The New York Times has reported on a set of massive spending proposals under President Biden’s “Build Back Better” agenda that is adding up to $3 trillion aimed at boosting the economy and combating climate change. The proposals are expected to be presented to Congress in three parts instead of as one massive bill. Details still need to be worked out and the proposals remains in flux, according to the Times.
The scope: The Times reported on March 22, “The scope of the proposal under consideration highlights the aggressive approach the Biden administration wants to take as it tries to harness the power of the federal government to narrow economic inequality, reduce the carbon emissions that drive climate change and improve American manufacturing and high-technology industries in an escalating battle with China and other foreign competitors.”
Part 1—Infrastructure: The article said that the first part of the package “would spend heavily on infrastructure improvements, clean energy deployment and the development of other ‘high-growth industries of the future’ like 5G telecommunications.”
Political jockeying remains about how the bill will be funded, but of the three sections of the proposal it seems that Part 1, which includes infrastructure and energy investment, has some bipartisan support. The exact details of what will be funded under Part 1's “clean energy deployment” section, however, have not yet been released.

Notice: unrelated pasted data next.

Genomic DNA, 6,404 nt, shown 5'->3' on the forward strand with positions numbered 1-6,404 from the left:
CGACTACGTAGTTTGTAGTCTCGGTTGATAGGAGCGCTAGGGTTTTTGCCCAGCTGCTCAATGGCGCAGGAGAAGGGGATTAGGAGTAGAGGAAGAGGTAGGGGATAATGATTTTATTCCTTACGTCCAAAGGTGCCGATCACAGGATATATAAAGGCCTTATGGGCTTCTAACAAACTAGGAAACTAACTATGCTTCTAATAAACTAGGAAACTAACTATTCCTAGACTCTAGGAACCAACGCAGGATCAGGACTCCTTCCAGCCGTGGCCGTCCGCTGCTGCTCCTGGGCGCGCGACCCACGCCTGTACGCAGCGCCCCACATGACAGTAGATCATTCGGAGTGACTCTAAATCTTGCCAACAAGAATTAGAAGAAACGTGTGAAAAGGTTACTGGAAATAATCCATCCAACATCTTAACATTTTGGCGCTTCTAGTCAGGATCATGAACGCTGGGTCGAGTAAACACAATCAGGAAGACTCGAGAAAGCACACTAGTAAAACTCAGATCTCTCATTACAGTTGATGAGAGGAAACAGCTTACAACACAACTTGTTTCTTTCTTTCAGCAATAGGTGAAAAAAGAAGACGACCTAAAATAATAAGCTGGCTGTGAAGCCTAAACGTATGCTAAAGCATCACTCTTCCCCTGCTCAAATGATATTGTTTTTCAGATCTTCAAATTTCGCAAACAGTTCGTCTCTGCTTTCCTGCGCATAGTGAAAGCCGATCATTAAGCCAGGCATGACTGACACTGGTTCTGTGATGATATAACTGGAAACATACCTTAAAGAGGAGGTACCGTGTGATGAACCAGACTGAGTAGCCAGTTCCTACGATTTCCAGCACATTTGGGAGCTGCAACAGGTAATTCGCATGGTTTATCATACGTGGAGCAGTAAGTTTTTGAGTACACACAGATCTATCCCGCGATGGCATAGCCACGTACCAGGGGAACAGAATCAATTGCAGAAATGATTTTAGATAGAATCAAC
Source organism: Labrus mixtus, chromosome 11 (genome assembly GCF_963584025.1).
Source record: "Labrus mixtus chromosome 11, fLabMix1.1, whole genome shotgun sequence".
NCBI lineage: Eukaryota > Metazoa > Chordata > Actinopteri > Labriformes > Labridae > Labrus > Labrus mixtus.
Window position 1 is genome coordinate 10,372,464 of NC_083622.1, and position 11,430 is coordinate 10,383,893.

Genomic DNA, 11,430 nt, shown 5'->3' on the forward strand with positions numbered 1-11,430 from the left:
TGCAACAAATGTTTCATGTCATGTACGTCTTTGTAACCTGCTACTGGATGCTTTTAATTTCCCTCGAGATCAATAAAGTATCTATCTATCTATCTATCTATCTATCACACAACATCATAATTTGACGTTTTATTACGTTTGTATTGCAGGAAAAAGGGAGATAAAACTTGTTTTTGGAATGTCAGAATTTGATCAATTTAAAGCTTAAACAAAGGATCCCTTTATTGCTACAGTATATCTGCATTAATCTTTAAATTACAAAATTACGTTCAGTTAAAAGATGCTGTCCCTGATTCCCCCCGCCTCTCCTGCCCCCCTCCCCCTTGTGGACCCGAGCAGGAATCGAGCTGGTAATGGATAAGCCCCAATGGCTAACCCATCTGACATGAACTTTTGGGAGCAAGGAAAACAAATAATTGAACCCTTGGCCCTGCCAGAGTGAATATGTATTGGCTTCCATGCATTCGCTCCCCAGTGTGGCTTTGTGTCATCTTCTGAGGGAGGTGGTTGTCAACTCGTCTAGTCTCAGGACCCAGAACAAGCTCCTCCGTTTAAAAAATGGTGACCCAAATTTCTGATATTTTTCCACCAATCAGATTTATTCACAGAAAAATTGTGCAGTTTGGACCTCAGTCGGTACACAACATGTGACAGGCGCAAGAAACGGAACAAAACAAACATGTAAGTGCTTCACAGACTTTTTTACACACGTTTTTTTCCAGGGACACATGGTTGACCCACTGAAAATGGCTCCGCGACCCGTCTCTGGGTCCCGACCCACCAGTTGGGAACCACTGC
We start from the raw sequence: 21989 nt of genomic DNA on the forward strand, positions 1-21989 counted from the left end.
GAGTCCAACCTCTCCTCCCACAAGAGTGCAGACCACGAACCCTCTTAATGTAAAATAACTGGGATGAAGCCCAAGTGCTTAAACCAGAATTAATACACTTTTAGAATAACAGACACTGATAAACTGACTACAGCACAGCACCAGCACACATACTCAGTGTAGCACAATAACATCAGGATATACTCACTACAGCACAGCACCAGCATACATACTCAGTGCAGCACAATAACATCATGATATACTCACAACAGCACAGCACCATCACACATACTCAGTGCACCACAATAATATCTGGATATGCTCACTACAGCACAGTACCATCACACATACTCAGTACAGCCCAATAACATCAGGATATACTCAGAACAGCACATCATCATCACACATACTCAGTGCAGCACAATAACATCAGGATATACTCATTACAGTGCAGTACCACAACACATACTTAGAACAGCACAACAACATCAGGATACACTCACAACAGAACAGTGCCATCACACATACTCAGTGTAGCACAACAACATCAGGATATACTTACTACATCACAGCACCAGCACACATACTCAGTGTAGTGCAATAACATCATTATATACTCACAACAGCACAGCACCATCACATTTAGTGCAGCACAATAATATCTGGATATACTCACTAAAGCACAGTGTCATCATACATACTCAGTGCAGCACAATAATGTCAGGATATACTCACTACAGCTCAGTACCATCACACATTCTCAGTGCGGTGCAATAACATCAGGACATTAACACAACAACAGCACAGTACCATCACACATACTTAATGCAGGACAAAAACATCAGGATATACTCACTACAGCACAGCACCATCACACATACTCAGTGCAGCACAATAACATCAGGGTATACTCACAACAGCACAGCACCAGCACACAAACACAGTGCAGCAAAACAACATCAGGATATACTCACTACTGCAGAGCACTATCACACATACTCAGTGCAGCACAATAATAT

The ANS solution: Earlier this year, ANS released the report, The U.S. Nuclear R&D Imperative: Mapping U.S. R&D investments needed to field a new generation of nuclear energy technologies in 2030 and beyond. The report describes how strategic federal investment in nuclear research and development is needed to rapidly deploy cost-effective, flexible energy choices for a zero-carbon future while strengthening national security and the economy. The funding approach outlined in the report could fit in well under Biden’s “Build Back Better” agenda and would meet a number of the criteria mentioned in the Times article that would considerably help the goal of reaching net-zero emissions in the United States. It would also fuel job growth and would help the domestic nuclear industry better compete with the growing Chinese industry.
Craig Piercy, ANS executive director and CEO, noted, “In the face of the threats of climate change and America’s declining world influence, sustained nuclear R&D investment pales in comparison to the cost of inaction. It is prudent to act now to support and expand nuclear energy, rather than to pay a heftier price later under duress." He added, “Accelerated and sustained R&D investments will preserve this unique carbon-free energy source for the decades to come when we will need it the most.”